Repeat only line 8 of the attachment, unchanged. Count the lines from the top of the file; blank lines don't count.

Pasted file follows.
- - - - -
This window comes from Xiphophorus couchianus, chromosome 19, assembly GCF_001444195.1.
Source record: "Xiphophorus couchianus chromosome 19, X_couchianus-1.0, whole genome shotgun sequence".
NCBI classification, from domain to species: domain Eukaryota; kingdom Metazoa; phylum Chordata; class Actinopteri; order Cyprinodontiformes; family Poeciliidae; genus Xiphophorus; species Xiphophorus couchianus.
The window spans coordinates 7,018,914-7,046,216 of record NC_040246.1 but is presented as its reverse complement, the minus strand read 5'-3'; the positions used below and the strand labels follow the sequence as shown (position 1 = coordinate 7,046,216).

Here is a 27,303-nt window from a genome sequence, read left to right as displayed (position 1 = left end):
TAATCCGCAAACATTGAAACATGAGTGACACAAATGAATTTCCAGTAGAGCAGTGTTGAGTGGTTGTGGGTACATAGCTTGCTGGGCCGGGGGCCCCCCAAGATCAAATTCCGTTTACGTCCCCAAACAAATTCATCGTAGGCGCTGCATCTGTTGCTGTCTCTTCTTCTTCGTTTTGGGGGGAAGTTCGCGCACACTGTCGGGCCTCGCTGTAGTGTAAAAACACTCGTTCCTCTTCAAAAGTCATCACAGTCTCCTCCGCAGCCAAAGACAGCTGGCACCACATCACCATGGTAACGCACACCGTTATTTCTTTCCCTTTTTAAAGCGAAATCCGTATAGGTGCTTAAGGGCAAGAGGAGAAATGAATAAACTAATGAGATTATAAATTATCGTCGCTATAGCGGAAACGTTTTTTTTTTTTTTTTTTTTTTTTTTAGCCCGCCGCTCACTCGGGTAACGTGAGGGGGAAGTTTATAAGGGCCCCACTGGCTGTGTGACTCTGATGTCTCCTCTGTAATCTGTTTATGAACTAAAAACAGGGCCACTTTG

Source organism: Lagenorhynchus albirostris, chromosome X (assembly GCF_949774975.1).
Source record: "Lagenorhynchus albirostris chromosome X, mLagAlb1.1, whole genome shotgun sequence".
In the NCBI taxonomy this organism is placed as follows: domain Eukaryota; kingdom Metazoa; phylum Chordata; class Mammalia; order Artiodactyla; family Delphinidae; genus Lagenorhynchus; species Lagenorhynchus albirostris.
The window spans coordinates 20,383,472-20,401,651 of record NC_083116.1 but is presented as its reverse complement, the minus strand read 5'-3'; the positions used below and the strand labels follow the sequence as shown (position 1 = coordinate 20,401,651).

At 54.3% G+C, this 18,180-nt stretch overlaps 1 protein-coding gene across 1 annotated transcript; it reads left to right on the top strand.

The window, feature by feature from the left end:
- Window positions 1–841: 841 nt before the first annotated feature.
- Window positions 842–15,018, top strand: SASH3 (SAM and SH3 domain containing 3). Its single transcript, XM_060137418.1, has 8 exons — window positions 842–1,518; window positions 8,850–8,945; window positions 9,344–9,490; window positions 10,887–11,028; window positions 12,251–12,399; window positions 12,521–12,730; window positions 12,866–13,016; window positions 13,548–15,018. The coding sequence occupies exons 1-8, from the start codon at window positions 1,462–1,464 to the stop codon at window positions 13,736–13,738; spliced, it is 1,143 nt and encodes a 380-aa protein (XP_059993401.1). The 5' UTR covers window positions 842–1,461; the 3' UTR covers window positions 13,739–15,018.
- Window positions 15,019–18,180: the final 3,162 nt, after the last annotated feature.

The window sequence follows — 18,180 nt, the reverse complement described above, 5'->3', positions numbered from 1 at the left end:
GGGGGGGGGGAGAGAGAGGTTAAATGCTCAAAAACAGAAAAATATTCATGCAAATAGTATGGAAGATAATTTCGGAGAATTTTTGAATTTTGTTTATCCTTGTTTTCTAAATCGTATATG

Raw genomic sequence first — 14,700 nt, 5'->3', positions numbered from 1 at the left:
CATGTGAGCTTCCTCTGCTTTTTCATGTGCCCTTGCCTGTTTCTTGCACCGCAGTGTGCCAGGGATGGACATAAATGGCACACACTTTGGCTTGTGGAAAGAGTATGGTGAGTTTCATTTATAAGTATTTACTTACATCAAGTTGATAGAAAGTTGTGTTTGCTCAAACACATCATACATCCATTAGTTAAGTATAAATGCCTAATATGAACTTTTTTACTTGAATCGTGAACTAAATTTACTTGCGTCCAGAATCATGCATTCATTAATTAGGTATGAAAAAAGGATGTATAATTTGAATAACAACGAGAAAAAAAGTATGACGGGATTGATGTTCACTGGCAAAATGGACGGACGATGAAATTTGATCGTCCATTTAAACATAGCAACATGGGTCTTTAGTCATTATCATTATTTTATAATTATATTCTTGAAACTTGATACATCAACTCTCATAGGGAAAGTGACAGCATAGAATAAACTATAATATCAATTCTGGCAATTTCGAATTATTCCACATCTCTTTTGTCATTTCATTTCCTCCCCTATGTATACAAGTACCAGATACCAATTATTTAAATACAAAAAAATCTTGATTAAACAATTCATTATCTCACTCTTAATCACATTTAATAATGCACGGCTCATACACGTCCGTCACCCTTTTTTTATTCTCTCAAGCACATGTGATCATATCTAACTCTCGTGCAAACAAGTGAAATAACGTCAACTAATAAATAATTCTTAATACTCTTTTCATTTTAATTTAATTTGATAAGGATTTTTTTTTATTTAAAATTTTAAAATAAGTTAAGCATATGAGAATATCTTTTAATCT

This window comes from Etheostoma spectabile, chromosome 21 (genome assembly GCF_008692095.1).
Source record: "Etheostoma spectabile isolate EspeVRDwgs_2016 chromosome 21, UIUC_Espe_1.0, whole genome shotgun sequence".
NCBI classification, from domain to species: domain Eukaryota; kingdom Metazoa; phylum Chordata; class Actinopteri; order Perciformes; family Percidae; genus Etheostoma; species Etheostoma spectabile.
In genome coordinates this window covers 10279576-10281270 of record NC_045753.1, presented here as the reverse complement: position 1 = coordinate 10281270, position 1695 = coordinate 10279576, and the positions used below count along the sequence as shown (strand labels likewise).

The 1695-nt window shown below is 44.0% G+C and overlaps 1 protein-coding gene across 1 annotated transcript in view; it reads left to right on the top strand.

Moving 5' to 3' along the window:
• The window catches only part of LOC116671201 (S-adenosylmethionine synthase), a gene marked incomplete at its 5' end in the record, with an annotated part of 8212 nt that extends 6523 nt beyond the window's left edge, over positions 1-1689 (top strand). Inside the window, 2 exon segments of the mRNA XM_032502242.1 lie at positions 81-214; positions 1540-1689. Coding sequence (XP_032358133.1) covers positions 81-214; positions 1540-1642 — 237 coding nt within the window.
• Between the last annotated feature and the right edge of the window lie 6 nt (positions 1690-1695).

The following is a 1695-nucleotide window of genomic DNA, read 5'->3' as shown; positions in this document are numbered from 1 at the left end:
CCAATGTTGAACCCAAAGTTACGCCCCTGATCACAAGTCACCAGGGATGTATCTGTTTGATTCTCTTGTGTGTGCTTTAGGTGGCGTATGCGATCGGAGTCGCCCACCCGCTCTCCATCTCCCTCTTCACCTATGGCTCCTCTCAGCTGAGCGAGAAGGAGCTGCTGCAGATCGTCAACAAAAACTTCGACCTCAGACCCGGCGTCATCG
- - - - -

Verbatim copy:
Source record: "Lagenorhynchus albirostris chromosome X, mLagAlb1.1, whole genome shotgun sequence".